Project description:Objective To investigate parents' experiences of follow-up by general practitioners (GPs) of children with intellectual disabilities (ID) and comorbid behavioural and/or psychological problems. Design Qualitative study based on in-depth interviews with parents of children with ID and a broad range of accompanying health problems. Setting County centred study in Norway involving primary and specialist care. Participants Nine parents of seven children with ID, all received services from an assigned GP and a specialist hospital department. Potential participants were identified by the specialist hospital department and purposefully selected by the authors to represent both genders and a range of diagnoses, locations and assigned GPs. Results Three clusters of experiences emerged from the analysis: expectations, relationships and actual use. The participants had low expectations of the GPs' competence and involvement with their child, and primarily used the GP for the treatment of simple somatic problems. Only one child regularly visited their GP for general and mental health check-ups. The participants' experience of their GPs was that they did not have time and were not interested in the behavioural and mental problems of these children. Conclusions Families with children with ID experience a complex healthcare system in situations where they are vulnerable to lack of information, involvement and competence. GPs are part of a stable service system and are in a position to provide security, help and support to these families. Parents' experiences could be improved by regular health checks for their children and GPs being patient, taking time and showing interest in challenging behaviour.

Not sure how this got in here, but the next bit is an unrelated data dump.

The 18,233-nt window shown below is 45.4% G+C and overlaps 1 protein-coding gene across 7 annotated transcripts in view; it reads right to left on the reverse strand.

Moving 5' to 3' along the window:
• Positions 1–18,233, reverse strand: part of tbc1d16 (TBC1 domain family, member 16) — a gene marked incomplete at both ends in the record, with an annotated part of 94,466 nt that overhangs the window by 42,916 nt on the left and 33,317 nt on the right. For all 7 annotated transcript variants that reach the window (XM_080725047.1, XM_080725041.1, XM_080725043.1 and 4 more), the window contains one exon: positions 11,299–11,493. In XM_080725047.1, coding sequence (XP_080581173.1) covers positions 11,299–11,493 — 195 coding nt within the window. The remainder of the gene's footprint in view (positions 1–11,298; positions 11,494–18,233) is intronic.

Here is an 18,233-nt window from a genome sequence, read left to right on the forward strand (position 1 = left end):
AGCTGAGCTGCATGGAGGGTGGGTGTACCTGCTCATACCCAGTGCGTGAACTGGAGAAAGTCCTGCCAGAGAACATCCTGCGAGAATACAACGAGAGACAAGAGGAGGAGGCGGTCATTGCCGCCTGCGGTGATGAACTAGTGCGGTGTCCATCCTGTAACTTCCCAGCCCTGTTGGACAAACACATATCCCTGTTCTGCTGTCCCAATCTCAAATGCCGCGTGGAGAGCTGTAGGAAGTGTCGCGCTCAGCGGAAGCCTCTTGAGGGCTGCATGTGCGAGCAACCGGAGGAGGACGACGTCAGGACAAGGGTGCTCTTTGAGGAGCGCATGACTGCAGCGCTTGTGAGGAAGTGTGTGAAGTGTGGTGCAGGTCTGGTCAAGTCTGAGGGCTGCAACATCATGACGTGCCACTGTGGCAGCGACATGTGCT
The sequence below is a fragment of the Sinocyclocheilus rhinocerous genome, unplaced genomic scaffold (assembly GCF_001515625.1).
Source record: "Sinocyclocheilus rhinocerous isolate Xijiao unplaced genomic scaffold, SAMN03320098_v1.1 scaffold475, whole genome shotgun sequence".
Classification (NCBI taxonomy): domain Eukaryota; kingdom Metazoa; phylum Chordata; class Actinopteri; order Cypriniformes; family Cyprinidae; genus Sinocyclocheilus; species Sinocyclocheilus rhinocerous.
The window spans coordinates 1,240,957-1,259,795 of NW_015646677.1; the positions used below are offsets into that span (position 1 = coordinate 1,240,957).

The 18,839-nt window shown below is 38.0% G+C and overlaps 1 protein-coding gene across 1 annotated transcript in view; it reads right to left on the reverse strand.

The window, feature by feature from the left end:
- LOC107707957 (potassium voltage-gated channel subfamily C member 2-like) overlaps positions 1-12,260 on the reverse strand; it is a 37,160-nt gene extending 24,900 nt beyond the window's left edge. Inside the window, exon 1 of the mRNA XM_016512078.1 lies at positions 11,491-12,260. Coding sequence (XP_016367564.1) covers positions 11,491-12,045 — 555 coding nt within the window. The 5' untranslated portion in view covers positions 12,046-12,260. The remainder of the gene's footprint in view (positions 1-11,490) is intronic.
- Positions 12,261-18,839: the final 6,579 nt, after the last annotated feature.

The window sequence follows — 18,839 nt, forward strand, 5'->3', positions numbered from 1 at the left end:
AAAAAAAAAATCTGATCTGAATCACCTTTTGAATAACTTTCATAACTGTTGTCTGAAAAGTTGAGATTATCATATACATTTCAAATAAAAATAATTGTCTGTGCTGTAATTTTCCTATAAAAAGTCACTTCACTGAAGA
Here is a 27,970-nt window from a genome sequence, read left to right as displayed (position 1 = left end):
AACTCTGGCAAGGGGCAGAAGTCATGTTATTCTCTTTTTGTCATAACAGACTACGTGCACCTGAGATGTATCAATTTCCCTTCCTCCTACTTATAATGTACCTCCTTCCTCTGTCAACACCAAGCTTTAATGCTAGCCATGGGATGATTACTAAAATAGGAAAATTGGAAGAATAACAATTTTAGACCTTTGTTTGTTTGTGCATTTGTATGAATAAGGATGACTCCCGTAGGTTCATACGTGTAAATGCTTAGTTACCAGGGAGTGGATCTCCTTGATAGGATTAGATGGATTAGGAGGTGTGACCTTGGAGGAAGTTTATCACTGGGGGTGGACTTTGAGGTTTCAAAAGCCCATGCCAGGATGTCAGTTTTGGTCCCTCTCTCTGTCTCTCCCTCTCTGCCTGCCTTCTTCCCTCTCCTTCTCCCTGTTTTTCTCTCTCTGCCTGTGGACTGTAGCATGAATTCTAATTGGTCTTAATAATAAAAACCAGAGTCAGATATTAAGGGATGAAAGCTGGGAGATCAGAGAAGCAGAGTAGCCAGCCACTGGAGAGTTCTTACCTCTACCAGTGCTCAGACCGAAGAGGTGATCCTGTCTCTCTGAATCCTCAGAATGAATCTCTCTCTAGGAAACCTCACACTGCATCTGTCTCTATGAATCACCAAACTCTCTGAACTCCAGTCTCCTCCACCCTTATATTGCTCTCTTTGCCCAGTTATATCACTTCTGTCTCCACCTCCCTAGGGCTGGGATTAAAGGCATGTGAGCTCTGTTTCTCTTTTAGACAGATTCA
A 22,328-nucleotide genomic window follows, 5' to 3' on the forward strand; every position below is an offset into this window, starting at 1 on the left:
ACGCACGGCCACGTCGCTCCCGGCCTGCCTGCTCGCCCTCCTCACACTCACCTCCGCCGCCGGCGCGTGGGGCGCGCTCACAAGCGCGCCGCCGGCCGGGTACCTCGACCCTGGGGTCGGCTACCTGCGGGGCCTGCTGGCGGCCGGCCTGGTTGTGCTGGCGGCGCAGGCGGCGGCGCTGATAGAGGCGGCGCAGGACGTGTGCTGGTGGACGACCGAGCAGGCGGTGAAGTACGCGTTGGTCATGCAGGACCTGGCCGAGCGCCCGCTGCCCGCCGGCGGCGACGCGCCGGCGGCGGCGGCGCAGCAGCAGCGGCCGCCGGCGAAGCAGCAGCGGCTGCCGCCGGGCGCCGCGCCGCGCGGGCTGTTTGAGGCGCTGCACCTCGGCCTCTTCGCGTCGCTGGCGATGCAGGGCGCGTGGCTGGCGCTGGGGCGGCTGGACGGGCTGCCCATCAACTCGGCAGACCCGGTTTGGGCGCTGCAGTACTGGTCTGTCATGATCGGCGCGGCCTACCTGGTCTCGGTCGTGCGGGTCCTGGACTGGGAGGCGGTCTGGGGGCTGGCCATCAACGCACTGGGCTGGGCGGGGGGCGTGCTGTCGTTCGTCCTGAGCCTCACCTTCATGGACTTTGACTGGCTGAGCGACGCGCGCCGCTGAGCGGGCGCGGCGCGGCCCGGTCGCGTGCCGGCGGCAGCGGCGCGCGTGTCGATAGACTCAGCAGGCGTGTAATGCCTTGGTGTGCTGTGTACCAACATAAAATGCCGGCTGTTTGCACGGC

Project description:To evaluate how parents and physicians perceive the utility of a comprehensive, electronic previsit screener, and to assess its impact on the visit.A mixed methods design was used. English-speaking parents were recruited from 3 primary care systems (urban MD and rural NY and VT) when they presented for a well-child visit with a child 4 to 10 years of age. Parents completed an electronic previsit screen, which included somatic concerns, health risks, and 4 mental health tools (SCARED5, PHQ-2, SDQ Impact, and PSC-17). Parents completed an exit survey, and a subset were interviewed. All primary care providers (PCPs) were interviewed.A total of 120 parents and 16 PCPs participated. The exit surveys showed that nearly 90% of parents agreed or strongly agreed that the screener was easy to use and maintained confidentiality. During interviews, parents noted that the screener helped with recall, validated concerns, reframed issues they thought might not be appropriate for primary care, and raised new questions. PCPs thought that the screener enabled them to normalize sensitive issues, and it permitted them to simultaneously focus and be comprehensive during the visit. Parents and PCPs agreed that the screener helped guide discussion, promoted in-depth exchange, and increased efficiency. Findings were consistent across quantitative and qualitative methods and between parents and PCPs.A comprehensive electronic previsit screening tool is an acceptable and practical strategy to facilitate well-child visits. It may help with problem identification as well as with setting agendas, engaging the family, and balancing attention between somatic and psychosocial concerns.